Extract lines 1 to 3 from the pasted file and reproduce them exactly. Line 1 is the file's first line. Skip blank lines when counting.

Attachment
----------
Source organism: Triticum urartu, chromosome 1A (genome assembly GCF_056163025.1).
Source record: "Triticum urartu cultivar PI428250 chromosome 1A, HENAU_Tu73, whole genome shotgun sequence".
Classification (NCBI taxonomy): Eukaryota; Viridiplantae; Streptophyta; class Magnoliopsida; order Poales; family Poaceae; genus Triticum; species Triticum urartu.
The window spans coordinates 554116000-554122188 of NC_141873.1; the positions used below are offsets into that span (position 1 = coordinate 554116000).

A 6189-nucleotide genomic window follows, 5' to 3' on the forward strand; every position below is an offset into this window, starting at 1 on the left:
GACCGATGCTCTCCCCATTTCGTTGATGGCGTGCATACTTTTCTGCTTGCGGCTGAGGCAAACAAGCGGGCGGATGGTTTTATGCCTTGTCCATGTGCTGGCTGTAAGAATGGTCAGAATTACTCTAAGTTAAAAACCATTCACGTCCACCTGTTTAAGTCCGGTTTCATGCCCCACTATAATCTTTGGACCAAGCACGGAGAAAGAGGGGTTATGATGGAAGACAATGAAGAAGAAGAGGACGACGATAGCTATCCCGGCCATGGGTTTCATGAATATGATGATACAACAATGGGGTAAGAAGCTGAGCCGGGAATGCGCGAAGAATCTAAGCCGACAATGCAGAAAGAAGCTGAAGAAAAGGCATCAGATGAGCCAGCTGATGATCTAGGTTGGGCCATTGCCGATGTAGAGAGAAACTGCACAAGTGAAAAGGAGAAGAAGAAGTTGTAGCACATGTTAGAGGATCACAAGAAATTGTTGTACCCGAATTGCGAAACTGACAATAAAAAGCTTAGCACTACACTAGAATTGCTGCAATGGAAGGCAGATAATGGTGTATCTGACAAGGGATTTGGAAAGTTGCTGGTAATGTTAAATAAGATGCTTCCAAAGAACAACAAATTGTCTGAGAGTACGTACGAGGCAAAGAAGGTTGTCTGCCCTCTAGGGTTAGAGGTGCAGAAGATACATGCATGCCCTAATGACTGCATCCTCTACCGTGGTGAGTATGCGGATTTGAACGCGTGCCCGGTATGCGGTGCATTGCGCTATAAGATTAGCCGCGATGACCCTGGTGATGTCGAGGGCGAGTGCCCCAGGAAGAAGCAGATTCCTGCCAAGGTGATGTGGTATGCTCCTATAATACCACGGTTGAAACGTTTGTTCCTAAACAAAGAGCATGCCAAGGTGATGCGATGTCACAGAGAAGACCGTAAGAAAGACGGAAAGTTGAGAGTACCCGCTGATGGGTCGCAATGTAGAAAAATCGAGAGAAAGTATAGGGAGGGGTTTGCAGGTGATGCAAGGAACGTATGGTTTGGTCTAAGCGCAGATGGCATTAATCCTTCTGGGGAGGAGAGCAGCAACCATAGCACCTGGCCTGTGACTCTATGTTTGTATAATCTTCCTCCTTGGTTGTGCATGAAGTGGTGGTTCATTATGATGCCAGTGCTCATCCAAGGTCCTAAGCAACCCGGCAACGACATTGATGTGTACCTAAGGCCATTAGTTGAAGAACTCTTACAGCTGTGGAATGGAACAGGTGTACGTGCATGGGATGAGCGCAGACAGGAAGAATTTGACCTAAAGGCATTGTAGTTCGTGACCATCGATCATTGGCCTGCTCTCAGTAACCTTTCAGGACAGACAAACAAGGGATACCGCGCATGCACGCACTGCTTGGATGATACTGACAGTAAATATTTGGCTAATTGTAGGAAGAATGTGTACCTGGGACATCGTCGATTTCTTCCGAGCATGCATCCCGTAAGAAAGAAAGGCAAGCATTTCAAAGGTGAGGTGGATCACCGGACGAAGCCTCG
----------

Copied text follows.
Source organism: Triticum urartu, chromosome 1A (genome assembly GCF_056163025.1).
Source record: "Triticum urartu cultivar PI428250 chromosome 1A, HENAU_Tu73, whole genome shotgun sequence".
Classification (NCBI taxonomy): Eukaryota; Viridiplantae; Streptophyta; class Magnoliopsida; order Poales; family Poaceae; genus Triticum; species Triticum urartu.